The growing number of cars and two wheelers has put tremendous pressure on our meager energy resources. The off and on petrol and gas shortages and sale-point shutdowns foreshadow the energy-related economic crisis, which we may not be able to overcome. While the developed world has swiftly toned down the intensity of oil use in the wake of rising oil prices and uncertain crude production, the developing economies lag far behind on this account owing to their proneness to wasteful oil consumption. Alan Greenspan writes in his book The Age of Turbulence: "In the United States, between 1945 and 1973, consumption of petroleum products had risen at a startling average annual rate of 4.5 percent, well in excess of the growth of our real GDP. In contrast, between 1973 and 2006, US consumption grew, on average, by only 0.5 percent per year, far short of the rise in real GDP. In consequence, the ratio of U.S oil consumption to GDP fell by half. The ratio of intensity of use since 1973 also fell by half in the euro area, and by even more than half in Britain and Japan, where intensity is currently below that of the United States. By comparison, oil use in the developing world is too often wasteful."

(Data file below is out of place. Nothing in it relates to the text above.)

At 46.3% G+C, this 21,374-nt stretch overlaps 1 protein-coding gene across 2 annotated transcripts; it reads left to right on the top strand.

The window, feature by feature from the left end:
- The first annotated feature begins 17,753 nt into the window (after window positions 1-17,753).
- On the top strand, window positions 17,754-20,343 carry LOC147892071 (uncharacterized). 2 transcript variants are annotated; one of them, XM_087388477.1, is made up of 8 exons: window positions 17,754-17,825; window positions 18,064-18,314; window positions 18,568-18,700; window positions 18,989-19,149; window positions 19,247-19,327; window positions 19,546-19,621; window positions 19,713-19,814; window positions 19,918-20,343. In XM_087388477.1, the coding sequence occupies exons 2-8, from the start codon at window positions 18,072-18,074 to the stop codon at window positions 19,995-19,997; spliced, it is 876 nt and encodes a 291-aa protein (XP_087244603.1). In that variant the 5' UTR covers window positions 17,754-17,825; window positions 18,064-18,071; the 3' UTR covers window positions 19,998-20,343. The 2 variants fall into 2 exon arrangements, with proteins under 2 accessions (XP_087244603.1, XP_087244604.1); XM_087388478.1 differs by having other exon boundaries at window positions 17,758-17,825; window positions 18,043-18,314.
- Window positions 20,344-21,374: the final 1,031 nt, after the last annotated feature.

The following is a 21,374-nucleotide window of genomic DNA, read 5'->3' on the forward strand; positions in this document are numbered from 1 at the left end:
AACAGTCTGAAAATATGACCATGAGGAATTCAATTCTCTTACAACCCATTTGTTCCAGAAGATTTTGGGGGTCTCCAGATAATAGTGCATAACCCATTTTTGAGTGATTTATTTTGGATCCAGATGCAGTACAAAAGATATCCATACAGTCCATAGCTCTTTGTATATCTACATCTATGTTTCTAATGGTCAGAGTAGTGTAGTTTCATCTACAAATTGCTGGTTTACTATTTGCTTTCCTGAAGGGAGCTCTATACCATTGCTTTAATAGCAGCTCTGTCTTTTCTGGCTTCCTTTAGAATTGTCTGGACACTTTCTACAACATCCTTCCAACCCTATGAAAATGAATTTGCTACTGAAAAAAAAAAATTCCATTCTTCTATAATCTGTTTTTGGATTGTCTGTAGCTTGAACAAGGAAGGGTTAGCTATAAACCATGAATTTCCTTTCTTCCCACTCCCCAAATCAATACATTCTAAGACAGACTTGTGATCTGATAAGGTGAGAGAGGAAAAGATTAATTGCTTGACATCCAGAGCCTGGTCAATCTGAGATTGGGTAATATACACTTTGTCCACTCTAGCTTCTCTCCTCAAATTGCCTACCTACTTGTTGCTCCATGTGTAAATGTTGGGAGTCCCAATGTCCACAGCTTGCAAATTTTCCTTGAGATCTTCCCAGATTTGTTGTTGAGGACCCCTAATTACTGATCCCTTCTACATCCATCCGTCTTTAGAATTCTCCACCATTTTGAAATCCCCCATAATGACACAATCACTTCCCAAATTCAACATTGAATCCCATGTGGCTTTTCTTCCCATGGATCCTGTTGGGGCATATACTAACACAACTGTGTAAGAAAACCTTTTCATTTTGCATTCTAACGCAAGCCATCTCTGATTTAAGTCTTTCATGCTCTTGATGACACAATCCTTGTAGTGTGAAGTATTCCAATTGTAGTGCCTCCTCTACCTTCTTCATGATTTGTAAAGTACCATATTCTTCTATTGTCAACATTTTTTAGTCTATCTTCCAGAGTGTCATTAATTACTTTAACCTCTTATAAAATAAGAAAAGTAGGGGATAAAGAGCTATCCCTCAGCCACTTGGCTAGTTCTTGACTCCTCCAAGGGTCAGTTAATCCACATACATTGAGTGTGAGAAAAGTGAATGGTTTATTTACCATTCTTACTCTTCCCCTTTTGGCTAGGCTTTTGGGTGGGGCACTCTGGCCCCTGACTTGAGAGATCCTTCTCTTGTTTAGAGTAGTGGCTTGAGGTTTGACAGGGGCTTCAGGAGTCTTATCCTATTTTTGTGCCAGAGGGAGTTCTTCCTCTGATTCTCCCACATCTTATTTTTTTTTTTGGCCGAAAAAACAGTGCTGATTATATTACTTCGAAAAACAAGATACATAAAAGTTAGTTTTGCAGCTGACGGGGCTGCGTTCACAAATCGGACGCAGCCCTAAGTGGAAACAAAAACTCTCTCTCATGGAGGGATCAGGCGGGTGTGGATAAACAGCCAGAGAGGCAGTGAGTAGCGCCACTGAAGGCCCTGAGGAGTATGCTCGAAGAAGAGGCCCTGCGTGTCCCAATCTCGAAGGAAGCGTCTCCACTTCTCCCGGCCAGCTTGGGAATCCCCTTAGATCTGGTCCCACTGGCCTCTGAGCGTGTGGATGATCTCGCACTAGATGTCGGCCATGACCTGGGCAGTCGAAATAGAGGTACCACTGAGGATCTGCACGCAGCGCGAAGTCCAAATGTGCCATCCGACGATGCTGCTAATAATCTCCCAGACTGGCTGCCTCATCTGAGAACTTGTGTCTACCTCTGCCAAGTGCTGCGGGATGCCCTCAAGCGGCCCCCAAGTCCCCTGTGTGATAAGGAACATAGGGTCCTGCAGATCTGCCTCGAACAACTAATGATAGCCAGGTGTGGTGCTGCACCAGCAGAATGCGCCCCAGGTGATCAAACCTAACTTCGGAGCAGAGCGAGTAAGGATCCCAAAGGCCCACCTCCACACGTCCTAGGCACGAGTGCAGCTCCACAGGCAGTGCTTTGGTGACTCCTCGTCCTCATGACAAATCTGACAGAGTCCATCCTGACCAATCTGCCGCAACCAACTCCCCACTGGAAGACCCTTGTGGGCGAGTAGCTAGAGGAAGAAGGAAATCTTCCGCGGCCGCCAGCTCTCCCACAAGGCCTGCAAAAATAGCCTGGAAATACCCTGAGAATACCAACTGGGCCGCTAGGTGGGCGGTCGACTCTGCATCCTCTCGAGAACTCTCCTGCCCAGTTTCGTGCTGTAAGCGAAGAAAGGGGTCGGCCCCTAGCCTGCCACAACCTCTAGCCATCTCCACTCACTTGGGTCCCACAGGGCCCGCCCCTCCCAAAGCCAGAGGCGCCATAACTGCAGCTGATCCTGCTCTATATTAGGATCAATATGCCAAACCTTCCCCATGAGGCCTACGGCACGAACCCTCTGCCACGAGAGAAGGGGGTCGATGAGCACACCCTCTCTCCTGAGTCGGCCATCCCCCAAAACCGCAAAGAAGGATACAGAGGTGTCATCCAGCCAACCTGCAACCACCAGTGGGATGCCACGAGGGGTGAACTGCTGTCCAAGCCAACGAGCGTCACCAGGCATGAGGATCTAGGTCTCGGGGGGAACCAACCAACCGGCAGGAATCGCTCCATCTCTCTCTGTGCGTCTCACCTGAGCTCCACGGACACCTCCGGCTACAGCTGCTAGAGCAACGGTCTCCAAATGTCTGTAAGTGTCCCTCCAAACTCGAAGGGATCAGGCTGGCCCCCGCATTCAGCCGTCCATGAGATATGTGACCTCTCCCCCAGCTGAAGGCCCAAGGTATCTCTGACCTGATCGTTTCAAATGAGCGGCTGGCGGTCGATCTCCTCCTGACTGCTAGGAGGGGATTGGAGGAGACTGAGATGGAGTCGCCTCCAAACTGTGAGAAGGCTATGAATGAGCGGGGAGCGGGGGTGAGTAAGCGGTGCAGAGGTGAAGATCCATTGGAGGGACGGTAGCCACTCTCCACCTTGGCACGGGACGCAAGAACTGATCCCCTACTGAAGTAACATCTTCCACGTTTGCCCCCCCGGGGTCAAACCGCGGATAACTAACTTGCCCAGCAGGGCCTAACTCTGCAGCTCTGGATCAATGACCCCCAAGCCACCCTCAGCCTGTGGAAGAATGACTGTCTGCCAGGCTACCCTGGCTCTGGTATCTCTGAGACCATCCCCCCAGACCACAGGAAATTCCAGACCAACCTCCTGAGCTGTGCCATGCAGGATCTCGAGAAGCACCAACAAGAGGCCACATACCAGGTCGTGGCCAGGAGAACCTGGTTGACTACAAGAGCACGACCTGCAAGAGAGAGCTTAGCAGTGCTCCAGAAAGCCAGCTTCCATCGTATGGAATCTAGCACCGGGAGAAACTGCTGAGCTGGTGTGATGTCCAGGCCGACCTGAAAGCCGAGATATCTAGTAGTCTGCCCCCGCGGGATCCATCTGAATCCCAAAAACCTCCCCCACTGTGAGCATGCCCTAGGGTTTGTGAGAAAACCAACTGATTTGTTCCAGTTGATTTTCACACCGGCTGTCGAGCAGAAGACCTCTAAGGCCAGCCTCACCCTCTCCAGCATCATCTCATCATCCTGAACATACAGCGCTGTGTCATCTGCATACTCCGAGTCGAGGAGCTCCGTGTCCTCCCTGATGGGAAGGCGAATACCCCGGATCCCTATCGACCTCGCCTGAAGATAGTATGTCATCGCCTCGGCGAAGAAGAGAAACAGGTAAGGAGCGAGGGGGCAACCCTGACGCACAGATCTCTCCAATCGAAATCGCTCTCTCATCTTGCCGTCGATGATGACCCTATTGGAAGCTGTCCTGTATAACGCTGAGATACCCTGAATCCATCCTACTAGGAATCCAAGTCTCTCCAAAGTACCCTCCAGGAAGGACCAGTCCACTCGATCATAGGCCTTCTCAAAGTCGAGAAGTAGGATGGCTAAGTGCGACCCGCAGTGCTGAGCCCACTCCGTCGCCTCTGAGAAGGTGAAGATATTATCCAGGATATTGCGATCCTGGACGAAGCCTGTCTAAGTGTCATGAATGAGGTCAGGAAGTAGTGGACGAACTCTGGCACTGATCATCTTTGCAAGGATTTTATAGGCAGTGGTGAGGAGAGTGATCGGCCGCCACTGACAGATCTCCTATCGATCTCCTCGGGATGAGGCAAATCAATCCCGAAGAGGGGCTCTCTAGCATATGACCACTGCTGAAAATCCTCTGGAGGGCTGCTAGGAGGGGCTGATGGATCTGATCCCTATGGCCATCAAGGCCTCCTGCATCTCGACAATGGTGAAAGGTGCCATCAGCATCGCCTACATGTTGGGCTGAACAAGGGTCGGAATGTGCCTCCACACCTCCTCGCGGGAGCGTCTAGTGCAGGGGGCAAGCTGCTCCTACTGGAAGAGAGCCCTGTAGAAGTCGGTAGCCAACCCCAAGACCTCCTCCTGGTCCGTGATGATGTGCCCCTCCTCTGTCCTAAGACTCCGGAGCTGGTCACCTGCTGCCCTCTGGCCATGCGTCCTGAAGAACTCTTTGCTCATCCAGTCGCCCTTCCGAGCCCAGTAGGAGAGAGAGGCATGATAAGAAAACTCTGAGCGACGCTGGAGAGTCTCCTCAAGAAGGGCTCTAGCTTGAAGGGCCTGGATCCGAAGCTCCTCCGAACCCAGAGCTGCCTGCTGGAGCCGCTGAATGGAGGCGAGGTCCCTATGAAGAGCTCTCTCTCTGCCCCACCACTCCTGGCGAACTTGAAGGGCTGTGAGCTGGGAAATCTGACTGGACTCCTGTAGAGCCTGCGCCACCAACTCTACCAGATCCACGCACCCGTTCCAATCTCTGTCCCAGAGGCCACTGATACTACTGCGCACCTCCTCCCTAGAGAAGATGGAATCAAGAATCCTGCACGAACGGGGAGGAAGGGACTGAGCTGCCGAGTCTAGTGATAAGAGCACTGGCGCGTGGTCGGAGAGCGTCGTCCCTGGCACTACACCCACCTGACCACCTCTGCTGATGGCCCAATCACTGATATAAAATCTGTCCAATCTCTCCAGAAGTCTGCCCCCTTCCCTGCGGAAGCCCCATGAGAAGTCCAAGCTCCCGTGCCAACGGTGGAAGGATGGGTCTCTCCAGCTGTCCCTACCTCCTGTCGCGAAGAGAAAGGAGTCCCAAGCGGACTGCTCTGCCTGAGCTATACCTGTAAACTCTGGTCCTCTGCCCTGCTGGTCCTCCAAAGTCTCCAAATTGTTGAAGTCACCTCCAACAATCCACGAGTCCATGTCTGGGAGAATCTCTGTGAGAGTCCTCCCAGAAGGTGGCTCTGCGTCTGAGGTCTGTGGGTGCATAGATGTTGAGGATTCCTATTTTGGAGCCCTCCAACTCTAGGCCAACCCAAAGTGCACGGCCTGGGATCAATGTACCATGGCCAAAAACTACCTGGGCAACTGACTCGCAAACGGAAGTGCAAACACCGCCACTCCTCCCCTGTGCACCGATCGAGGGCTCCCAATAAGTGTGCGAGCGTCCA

Pakistan, being a potential but mismanaged economy, is threatened by the depletion of its gas reserves and underutilization of alternative energy resources, mainly coal and hydro. The global oil politics has made dependence on oil a highly risky proposition. The lack of investment in production facilities, the fear of price fall in case of increased production, and control of aboveground oil inventories by the investors and speculators has forced the developed economies to reduce their 'addiction' to oil. Their technological advancement and industrial development present them with a number of options. For example, in addition to using ethanol as an alternative fuel, the US auto industry has come up with the 'plug-in hybrid' solution. It is producing cars and vehicles that can be driven either by petrol or by electric. While ethanol, produced by the use of corn, may not be a viable option even for the US - according to Alan Greenspan 'if all corn were devoted to ethanol, our pigs would starve' - developing poor economies like Pakistan certainly cannot consider this option on a large scale as the sufferers in our case would be the human beings, not the livestock alone.